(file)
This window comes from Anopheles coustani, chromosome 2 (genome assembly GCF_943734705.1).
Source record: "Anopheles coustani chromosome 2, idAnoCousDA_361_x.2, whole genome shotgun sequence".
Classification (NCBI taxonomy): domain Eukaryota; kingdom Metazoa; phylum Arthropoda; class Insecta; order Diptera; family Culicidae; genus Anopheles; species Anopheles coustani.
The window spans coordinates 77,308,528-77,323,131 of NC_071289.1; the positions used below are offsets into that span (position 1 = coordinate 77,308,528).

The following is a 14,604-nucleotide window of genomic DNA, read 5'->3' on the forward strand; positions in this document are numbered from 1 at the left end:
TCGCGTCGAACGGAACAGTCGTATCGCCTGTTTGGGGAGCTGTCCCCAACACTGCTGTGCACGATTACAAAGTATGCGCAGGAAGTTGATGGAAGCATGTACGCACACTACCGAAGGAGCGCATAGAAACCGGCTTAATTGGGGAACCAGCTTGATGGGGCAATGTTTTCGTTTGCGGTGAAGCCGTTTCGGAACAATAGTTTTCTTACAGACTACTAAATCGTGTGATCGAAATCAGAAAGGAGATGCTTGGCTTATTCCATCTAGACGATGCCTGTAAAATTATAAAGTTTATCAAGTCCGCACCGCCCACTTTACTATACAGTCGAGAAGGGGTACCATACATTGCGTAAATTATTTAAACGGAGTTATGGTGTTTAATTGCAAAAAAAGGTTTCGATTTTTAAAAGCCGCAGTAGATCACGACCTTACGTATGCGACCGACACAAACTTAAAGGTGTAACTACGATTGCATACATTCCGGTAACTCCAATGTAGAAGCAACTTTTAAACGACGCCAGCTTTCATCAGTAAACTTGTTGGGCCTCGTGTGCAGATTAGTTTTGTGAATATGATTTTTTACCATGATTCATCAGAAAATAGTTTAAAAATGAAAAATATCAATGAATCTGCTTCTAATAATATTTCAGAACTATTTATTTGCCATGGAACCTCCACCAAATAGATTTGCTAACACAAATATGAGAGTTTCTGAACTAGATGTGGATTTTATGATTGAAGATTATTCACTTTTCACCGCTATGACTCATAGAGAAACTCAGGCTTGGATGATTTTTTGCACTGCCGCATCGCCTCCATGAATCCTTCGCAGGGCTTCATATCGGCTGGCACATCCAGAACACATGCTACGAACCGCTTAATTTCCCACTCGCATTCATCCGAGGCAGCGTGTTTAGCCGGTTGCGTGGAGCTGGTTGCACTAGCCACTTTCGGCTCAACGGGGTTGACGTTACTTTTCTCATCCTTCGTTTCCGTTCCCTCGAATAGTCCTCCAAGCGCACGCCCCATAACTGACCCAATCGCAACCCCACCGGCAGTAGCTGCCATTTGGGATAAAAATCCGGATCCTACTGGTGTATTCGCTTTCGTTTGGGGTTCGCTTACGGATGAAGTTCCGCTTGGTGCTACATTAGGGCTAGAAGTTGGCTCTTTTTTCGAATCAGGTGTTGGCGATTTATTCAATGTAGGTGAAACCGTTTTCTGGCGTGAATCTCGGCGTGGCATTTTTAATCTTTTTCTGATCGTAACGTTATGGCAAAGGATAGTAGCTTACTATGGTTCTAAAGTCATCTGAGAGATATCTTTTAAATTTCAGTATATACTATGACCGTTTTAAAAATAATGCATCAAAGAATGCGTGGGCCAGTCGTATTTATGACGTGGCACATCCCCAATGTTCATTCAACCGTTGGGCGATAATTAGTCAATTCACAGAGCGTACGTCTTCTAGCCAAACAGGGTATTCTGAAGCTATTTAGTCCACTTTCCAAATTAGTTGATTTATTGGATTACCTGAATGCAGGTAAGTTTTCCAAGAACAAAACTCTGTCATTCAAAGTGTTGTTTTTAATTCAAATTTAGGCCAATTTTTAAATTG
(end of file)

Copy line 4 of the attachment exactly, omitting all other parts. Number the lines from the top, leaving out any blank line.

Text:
The window spans coordinates 77,308,528-77,323,131 of NC_071289.1; the positions used below are offsets into that span (position 1 = coordinate 77,308,528).